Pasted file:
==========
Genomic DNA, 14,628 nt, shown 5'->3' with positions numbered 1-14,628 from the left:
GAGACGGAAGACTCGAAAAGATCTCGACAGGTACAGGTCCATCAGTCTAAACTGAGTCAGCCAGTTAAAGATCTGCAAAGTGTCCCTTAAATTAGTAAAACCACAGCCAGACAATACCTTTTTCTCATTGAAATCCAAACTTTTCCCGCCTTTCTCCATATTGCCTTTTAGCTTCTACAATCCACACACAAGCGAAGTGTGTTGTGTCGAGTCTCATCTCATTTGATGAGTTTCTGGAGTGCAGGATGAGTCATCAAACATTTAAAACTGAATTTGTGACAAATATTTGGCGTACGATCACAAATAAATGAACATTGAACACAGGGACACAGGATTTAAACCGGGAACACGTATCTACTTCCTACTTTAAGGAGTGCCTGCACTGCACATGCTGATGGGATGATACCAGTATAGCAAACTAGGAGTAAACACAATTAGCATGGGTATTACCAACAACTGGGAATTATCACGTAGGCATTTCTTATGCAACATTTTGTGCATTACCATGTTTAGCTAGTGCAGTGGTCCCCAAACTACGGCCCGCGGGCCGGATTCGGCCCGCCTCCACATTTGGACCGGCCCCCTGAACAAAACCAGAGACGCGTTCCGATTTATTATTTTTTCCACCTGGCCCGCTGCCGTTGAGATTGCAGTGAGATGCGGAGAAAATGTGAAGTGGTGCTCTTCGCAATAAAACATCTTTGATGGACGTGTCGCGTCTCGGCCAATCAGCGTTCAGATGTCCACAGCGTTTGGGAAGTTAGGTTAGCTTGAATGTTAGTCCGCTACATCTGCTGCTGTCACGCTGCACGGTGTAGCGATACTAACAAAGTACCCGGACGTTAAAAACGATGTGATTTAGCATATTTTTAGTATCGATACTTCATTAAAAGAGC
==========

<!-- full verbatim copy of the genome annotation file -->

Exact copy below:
Genomic DNA, 14,628 nt, shown 5'->3' with positions numbered 1-14,628 from the left:
GAGACGGAAGACTCGAAAAGATCTCGACAGGTACAGGTCCATCAGTCTAAACTGAGTCAGCCAGTTAAAGATCTGCAAAGTGTCCCTTAAATTAGTAAAACCACAGCCAGACAATACCTTTTTCTCATTGAAATCCAAACTTTTCCCGCCTTTCTCCATATTGCCTTTTAGCTTCTACAATCCACACACAAGCGAAGTGTGTTGTGTCGAGTCTCATCTCATTTGATGAGTTTCTGGAGTGCAGGATGAGTCATCAAACATTTAAAACTGAATTTGTGACAAATATTTGGCGTACGATCACAAATAAATGAACATTGAACACAGGGACACAGGATTTAAACCGGGAACACGTATCTACTTCCTACTTTAAGGAGTGCCTGCACTGCACATGCTGATGGGATGATACCAGTATAGCAAACTAGGAGTAAACACAATTAGCATGGGTATTACCAACAACTGGGAATTATCACGTAGGCATTTCTTATGCAACATTTTGTGCATTACCATGTTTAGCTAGTGCAGTGGTCCCCAAACTACGGCCCGCGGGCCGGATTCGGCCCGCCTCCACATTTGGACCGGCCCCCTGAACAAAACCAGAGACGCGTTCCGATTTATTATTTTTTCCACCTGGCCCGCTGCCGTTGAGATTGCAGTGAGATGCGGAGAAAATGTGAAGTGGTGCTCTTCGCAATAAAACATCTTTGATGGACGTGTCGCGTCTCGGCCAATCAGCGTTCAGATGTCCACAGCGTTTGGGAAGTTAGGTTAGCTTGAATGTTAGTCCGCTACATCTGCTGCTGTCACGCTGCACGGTGTAGCGATACTAACAAAGTACCCGGACGTTAAAAACGATGTGATTTAGCATATTTTTAGTATCGATACTTCATTAAAAGAGC